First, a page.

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Should You Buy the Dip in AMD Stock? | The Motley Fool

Advanced Micro Devices (NASDAQ:AMD) is doing great. The perennial runner-up in the PC and server chip markets behind Intel (NASDAQ:INTC) has been winning market share over the past few years thanks to exceptional products. AMD’s Ryzen PC chips have now caught up with Intel on all performance measures, and its EPYC server chips have finally provided data center customers with a viable alternative to Intel’s pricy Xeon products.

On top of winning share in its core markets, AMD provides chips for the latest PlayStation and Xbox game consoles. Strong demand for those consoles has further boosted AMD’s results.

Image source: AMD.

The numbers speak for themselves. AMD’s revenue soared 93% in the first quarter, and net income more than tripled. Game console chips drove a lot of that growth — the enterprise, embedded, and semi-customer segment nearly quadrupled revenue — but sales of PC and graphics chips climbed 46% as well.

That’s how things look for AMD the company. AMD the stock, however, hasn’t been doing as well, at least not lately. Shares of the chip company peaked earlier this year at nearly $100. Since then, the stock has tumbled around 25%.

AMD Chart

AMD data by YCharts

Is it time to buy AMD stock on the dip? Or should investors stay away?

Reasons to buy AMD stock

AMD’s stellar financial performance is a pretty good reason to consider buying the stock. AMD expects the good times to continue for now, calling for an 86% rise in revenue for the second quarter. For the full year, AMD sees revenue growing by about 50%. This growth will come despite the global shortage in semiconductor chips.

Missteps by rival Intel are one factor behind AMD’s success. Intel is still struggling with manufacturing after years of delays related to its 10-nanometer (nm) process. AMD uses Taiwan Semiconductor Manufacturing (TSMC) to build its latest Ryzen and EPYC chips, giving it access to cutting-edge manufacturing processes. AMD’s chips are built on TSMC’s 7nm process, while Intel is still using its ancient 14nm process for many of its chips. Intel doesn’t expect to launch its first 7nm chips until 2023.

Don’t count Intel out in the long run, but for now AMD holds a manufacturing advantage thanks to TSMC. That should help the company continue to rack up market share gains. AMD still ships less than 20% of PC chips and less than 8% of server chips, leaving it plenty of room for growth over the next few years as it steals further share from Intel.

Reasons to stay away

Historically, AMD has never been able to hold on to market share gains for very long. The company topped a 20% share of the desktop and laptop CPU market back in 2006, for example, but it didn’t last. Years of market share losses to Intel put AMD in a dire situation before the launch of its Ryzen and EPYC processors. AMD was a mess by 2015, with revenue plunging and massive net losses the norm.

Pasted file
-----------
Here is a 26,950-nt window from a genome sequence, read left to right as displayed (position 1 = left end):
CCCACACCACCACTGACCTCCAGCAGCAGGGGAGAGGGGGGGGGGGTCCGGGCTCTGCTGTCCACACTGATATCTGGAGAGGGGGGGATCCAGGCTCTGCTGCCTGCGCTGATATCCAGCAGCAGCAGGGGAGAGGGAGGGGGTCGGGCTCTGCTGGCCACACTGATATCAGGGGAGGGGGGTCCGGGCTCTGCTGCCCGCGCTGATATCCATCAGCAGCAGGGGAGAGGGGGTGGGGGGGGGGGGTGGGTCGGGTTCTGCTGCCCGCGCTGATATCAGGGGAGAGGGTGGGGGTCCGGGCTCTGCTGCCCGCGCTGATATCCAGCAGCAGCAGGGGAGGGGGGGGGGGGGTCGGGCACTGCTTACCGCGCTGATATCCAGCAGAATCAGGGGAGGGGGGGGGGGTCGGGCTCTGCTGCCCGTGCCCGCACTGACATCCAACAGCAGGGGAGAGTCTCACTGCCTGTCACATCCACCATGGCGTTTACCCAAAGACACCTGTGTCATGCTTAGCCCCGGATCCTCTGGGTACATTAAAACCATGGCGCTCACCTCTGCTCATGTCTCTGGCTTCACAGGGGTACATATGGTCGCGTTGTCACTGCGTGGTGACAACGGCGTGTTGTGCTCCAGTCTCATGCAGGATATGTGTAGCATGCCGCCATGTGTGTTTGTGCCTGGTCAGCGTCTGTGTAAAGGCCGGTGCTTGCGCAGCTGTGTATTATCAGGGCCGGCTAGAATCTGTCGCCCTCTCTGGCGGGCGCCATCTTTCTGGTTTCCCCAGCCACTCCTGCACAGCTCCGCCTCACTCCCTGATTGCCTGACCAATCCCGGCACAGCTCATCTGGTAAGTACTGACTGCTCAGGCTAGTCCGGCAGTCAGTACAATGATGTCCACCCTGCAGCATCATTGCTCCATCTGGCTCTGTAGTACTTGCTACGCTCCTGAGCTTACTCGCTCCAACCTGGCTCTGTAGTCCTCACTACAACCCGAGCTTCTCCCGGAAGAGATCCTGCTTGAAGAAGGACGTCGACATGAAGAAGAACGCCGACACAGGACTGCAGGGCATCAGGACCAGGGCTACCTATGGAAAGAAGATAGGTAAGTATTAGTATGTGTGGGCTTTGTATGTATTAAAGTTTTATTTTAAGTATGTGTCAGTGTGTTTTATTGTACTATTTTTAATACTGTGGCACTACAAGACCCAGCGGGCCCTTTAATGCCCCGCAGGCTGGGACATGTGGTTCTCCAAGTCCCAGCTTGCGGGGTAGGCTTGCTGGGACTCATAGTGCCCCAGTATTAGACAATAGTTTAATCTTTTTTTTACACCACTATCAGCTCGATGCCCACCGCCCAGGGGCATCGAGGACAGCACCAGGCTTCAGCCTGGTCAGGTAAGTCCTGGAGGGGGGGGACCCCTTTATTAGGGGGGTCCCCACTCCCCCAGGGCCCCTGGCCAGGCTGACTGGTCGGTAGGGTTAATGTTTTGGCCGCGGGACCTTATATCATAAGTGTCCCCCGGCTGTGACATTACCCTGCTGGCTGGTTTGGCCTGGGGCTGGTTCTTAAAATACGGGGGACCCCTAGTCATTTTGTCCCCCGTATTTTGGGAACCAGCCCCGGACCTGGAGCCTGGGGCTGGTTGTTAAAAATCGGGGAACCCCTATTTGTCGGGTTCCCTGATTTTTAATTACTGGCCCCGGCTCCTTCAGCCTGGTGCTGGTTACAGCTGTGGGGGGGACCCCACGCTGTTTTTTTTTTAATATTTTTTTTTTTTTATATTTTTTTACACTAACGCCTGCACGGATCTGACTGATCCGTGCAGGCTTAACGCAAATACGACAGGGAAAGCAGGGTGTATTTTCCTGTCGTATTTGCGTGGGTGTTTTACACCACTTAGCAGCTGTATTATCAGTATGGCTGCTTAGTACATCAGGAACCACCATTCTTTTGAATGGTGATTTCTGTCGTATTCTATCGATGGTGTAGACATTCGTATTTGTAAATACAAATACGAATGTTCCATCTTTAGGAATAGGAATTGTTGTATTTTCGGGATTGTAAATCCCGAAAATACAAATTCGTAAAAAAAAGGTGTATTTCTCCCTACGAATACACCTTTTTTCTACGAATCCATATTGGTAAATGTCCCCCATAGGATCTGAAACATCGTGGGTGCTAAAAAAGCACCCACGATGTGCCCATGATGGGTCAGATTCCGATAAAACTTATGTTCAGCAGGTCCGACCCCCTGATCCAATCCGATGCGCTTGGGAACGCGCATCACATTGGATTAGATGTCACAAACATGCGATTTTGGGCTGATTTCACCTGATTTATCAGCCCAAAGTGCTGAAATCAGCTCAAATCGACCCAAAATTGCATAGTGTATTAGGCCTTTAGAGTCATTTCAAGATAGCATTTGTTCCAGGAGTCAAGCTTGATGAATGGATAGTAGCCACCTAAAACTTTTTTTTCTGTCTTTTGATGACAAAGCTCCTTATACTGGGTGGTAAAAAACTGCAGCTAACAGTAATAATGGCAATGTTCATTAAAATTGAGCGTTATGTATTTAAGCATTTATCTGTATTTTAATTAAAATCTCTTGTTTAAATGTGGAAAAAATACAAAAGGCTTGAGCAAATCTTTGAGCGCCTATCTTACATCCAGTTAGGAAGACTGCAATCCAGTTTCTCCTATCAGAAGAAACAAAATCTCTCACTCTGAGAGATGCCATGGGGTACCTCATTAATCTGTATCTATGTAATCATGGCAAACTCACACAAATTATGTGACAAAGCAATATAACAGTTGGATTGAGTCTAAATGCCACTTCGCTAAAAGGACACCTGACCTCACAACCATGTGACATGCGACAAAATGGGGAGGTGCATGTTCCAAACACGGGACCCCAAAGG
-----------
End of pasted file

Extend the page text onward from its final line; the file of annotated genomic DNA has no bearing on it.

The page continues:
Will it be different this time? Maybe. AMD no longer manufactures its own chips, so the company doesn’t have to pour cash into keeping up with Intel on the manufacturing side. But AMD is also entirely dependent on securing capacity at third-party foundries. That could limit its market share gains, especially with capacity in short supply.

With a market capitalization of around $91 billion, AMD trades for 8 times sales and nearly 60 times adjusted earnings. Until recently, AMD had never managed this kind of rich valuation. Even during the dot-com bubble and when the company was gaining market share in the mid-2000s, AMD’s price-to-sales ratio never exceeded 4. For comparison, Intel currently trades at less than 3 times sales.

AMD’s valuation assumes that market share gains will continue unabated, and that Intel will never be able to stage a comeback. That may turn out to be the case, but it’s certainly not guaranteed. And given the high valuation, the stock could continue to slump even if the company does well. Intel stock still hasn’t surpassed its dot-com bubble high even though the tech giant has been absolutely dominant for much of the past 20 years.

While AMD stock has dipped considerably, it’s still extremely expensive. Tread carefully.

This article represents the opinion of the writer, who may disagree with the “official” recommendation position of a Motley Fool premium advisory service. We’re motley! Questioning an investing thesis — even one of our own — helps us all think critically about investing and make decisions that help us become smarter, happier, and richer.


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